# Opportunities and Challenges of Using Feynman Diagrams with Upper Secondary Students

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## Abstract

**:**

## 1. Introduction

#### 1.1. Particle Physics in High School Education

#### 1.2. Feynman Diagrams

#### 1.3. Context of the Present Study: Design-Based Research

#### 1.4. Scope of the Study

## 2. Materials and Methods

#### 2.1. Selection of Experts

#### 2.2. Conducting the Interviews

- What challenges are connected to teaching FDs to high school students?
- What opportunities for physics education at the high school level are provided by FDs?

#### 2.3. Coding Scheme

#### 2.4. Validating the Coding of the Data

## 3. Results

#### 3.1. Challenges

#### 3.1.1. FDs Evoke and Perpetuate Inadequate Conceptions about Particle Physics

#### 3.1.2. Feynman Diagrams Can Only Be Treated Superficially with High School Students

#### 3.2. Opportunities

#### 3.2.1. FDs Offer a Link between Particle Physics and Other High School Physics Topics

#### 3.2.2. FDs Offer an Opportunity for Different Particle Physics Topics to Be Taught

#### 3.2.3. FDs Offer the Opportunity to Discuss Insightful Perspectives on Science

## 4. Discussion

#### 4.1. Learning Objectives

#### 4.1.1. Charge Conservation

#### 4.1.2. Interaction Particles

#### 4.1.3. Superposition

#### 4.1.4. Work of Particle Physicists

#### 4.2. Challenges to Address When Teaching with FDs

#### 4.3. Outcomes and Limitations

#### 4.4. Outlook

## 5. Conclusions

## Supplementary Materials

## Author Contributions

## Funding

## Institutional Review Board Statement

## Informed Consent Statement

## Data Availability Statement

## Acknowledgments

## Conflicts of Interest

## References

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**Figure 1.**An example of a Feynman diagram of electron–positron (eē) annihilation. The diagram describes the transformation of an electron–positron pair into a muon–antimuon (µ$\overline{\mu}$) pair. The interaction is mediated by a photon (γ) which is the interaction particle of the electromagnetic interaction. The direction of arrows determines whether it is a particle or an antiparticle.

**Table 1.**Themes and subthemes of the dimension challenges. The order of the (sub-)subthemes within a (sub)theme is according to the frequency of mentions.

Theme | Subtheme | Sub-Subtheme | Mentioned by Experts (E1, E2, etc.) |
---|---|---|---|

Feynman diagrams (FDs) elicit and perpetuate inadequate conceptions | Types of inadequate conceptions connected to FDs | Particle processes are embedded in spacetime | E1, E2, E3, E4 |

FDs show observable processes | E1, E2, E3, E4 | ||

Particles are small balls | E1, E2, E3 | ||

Focus on the concept of “building blocks” and neglect of the concept of ”interaction” | E1, E2 | ||

Potential sources of inadequate conceptions | Use of scientific language is a source of misconceptions | E1, E2, E3 | |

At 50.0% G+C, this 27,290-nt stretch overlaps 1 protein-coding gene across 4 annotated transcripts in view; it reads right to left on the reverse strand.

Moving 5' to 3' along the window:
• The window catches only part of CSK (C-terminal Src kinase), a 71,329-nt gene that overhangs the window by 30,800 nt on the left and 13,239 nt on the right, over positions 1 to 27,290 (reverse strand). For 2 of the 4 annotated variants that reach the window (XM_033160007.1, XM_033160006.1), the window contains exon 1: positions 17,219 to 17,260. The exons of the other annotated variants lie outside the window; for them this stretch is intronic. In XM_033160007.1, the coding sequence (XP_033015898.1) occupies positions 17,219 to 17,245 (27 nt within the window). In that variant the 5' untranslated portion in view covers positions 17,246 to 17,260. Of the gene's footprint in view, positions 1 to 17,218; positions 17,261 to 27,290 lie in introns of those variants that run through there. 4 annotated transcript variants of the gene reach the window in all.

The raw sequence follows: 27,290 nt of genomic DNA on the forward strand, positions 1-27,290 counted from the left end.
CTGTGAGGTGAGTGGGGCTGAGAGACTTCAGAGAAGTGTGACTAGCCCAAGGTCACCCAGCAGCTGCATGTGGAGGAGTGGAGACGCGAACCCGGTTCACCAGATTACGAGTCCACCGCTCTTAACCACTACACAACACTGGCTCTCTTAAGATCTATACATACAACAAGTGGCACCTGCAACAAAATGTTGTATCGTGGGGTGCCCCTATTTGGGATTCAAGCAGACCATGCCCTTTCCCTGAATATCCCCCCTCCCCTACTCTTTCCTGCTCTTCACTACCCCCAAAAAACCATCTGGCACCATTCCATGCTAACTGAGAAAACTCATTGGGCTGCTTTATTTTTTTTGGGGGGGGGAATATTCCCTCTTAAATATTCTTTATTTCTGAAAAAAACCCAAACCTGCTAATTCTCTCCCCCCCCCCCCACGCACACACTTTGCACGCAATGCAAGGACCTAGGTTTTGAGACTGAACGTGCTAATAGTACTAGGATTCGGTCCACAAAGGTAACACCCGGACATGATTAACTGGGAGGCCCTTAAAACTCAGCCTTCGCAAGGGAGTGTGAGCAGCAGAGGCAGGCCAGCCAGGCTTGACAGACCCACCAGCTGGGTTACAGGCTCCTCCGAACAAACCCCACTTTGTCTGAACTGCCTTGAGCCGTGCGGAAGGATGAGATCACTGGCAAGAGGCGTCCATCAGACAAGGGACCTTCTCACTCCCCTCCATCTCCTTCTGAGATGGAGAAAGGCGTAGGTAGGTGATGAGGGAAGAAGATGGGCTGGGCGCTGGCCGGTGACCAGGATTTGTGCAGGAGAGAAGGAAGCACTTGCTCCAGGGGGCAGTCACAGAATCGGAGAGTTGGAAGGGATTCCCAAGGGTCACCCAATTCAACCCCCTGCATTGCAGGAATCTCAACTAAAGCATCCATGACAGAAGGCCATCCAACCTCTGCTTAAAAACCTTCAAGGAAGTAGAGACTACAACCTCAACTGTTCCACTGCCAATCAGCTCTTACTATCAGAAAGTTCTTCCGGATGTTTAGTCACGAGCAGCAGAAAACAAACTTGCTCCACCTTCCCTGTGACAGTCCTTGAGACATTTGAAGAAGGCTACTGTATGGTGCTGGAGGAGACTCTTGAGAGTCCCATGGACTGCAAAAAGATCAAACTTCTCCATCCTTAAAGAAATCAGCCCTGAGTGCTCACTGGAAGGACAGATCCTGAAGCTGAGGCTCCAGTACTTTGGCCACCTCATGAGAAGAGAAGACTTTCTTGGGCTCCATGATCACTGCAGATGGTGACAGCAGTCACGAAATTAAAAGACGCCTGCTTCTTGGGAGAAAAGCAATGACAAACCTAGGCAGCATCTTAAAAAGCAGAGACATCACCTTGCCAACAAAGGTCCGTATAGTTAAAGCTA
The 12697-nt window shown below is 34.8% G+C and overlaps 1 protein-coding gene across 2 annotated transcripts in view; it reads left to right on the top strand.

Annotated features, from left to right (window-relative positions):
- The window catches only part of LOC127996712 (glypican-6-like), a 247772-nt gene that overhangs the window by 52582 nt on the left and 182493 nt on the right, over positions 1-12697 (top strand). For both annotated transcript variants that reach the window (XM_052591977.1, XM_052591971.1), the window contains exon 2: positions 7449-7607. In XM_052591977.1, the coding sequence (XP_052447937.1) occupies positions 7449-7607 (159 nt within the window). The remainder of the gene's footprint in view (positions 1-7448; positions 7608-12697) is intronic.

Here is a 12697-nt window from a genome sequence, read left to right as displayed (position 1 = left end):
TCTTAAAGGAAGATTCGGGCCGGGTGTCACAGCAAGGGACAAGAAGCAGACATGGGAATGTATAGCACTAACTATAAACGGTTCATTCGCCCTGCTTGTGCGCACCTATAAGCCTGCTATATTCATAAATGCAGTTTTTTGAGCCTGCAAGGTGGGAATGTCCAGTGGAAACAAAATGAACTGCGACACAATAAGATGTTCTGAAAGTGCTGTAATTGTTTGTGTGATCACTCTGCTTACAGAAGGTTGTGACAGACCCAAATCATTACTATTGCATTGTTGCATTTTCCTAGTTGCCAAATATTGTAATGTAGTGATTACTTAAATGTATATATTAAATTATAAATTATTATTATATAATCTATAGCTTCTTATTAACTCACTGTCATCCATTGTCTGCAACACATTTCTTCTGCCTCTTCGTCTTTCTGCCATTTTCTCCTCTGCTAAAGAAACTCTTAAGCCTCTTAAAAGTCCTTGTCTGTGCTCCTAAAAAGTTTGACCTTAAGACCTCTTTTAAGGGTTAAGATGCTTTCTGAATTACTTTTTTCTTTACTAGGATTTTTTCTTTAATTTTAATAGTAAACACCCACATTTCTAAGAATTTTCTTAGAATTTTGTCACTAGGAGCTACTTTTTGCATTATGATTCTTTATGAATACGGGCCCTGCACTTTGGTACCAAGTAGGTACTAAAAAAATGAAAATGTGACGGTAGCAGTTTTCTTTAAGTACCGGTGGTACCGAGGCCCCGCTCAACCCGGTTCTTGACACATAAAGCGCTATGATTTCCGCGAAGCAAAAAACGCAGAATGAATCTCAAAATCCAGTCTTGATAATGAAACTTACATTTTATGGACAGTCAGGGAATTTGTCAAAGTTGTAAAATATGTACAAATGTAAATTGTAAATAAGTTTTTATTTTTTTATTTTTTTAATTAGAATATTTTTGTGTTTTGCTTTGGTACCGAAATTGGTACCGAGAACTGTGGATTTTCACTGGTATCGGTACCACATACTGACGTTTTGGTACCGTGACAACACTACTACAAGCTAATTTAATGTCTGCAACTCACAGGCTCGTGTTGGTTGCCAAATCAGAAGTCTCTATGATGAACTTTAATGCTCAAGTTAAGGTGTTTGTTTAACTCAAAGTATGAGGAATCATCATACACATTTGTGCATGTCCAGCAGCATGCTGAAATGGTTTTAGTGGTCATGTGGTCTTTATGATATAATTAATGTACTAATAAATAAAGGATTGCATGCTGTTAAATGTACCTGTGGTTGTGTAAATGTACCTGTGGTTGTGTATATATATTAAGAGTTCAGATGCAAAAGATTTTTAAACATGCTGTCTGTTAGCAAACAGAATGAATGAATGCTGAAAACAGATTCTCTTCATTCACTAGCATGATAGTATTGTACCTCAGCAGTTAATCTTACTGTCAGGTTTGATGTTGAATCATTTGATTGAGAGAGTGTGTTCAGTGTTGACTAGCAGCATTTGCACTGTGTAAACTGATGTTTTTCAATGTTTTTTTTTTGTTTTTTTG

The axes of FDs are misleading | E2, E3 | ||

Particle physics can only be treated superficially | Limitations by educational setting | The time used for particle physics could be used otherwise | E1, E3 |

Necessary prior knowledge is missing in school-level physics | E1, E3 | ||

It is a challenge for teachers to teach modern physics | E1 | ||

The disciplinary handling of FD is not taught in school | Calculations might be too difficult | E1, E2, E3, E4 | |

Drawing FDs is challenging | E2 | ||

Some concepts are too difficult for school-level physics | E2 |

**Table 2.**Themes and subthemes for the dimension opportunities. The order of the subthemes within a theme is according to the frequency of overall mentions.

Theme | Subtheme | Mentioned by |
---|---|---|

FDs offer a link between particle physics and high school topics | FDs are suited to teach conservation laws | E1, E2, E3 |

FDs link particle physics and quantum mechanics | E1, E2, E4 | |

FDs offer an insight into the use of structurally equivalent representations | E1, E2, E3 | |

FDs offer an analogy to resonance phenomena in classical oscillations | E2, E3 | |

FDs offer an opportunity to teach different particle physics topics | Outer and inner lines/virtual particles | E1, E2, E3 |

Introduction of interaction particles | E1, E2, E3 | |

Suggestions for educational uses of FDs | E1, E2, E3 | |

Particle types | E2, E3, E4 | |

Introduction of pair production and annihilation | E1 | |

FDs offer a connection to current research | FDs help scientists to discuss particle processes | E1, E2, E3, E4 |

Particle physics is a showcase for modern science | E1, E2, E3, E4 | |

Students can find FDs in popular scientific representations | E1, E3 |

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**MDPI and ACS Style**

Dahlkemper, M.N.; Klein, P.; Müller, A.; Schmeling, S.M.; Wiener, J.
Opportunities and Challenges of Using Feynman Diagrams with Upper Secondary Students. *Physics* **2022**, *4*, 1331-1347.
https://doi.org/10.3390/physics4040085

**AMA Style**

Dahlkemper MN, Klein P, Müller A, Schmeling SM, Wiener J.
Opportunities and Challenges of Using Feynman Diagrams with Upper Secondary Students. *Physics*. 2022; 4(4):1331-1347.
https://doi.org/10.3390/physics4040085

**Chicago/Turabian Style**

Dahlkemper, Merten Nikolay, Pascal Klein, Andreas Müller, Sascha Marc Schmeling, and Jeff Wiener.
2022. "Opportunities and Challenges of Using Feynman Diagrams with Upper Secondary Students" *Physics* 4, no. 4: 1331-1347.
https://doi.org/10.3390/physics4040085